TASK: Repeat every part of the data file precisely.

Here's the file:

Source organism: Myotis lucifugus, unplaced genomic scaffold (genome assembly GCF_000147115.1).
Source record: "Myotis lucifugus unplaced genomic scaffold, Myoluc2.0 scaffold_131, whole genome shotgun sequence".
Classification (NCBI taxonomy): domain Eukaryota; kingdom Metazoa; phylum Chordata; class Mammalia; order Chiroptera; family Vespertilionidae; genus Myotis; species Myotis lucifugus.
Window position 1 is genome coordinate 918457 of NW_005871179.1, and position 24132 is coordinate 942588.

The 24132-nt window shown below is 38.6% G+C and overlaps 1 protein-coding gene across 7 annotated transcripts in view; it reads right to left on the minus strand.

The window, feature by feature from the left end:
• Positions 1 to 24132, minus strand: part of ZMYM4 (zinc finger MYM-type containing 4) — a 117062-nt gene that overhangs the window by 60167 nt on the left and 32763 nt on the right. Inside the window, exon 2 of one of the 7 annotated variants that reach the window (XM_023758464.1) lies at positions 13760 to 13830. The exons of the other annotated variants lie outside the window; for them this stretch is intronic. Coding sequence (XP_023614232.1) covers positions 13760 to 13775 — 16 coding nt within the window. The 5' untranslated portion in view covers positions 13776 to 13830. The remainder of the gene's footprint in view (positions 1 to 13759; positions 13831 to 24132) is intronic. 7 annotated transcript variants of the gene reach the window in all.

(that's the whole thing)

Source organism: Myotis lucifugus, unplaced genomic scaffold (genome assembly GCF_000147115.1).
Source record: "Myotis lucifugus unplaced genomic scaffold, Myoluc2.0 scaffold_131, whole genome shotgun sequence".
Classification (NCBI taxonomy): domain Eukaryota; kingdom Metazoa; phylum Chordata; class Mammalia; order Chiroptera; family Vespertilionidae; genus Myotis; species Myotis lucifugus.
Window position 1 is genome coordinate 918457 of NW_005871179.1, and position 24132 is coordinate 942588.

The 24132-nt window shown below is 38.6% G+C and overlaps 1 protein-coding gene across 7 annotated transcripts in view; it reads right to left on the minus strand.

The window, feature by feature from the left end:
• Positions 1 to 24132, minus strand: part of ZMYM4 (zinc finger MYM-type containing 4) — a 117062-nt gene that overhangs the window by 60167 nt on the left and 32763 nt on the right. Inside the window, exon 2 of one of the 7 annotated variants that reach the window (XM_023758464.1) lies at positions 13760 to 13830. The exons of the other annotated variants lie outside the window; for them this stretch is intronic. Coding sequence (XP_023614232.1) covers positions 13760 to 13775 — 16 coding nt within the window. The 5' untranslated portion in view covers positions 13776 to 13830. The remainder of the gene's footprint in view (positions 1 to 13759; positions 13831 to 24132) is intronic. 7 annotated transcript variants of the gene reach the window in all.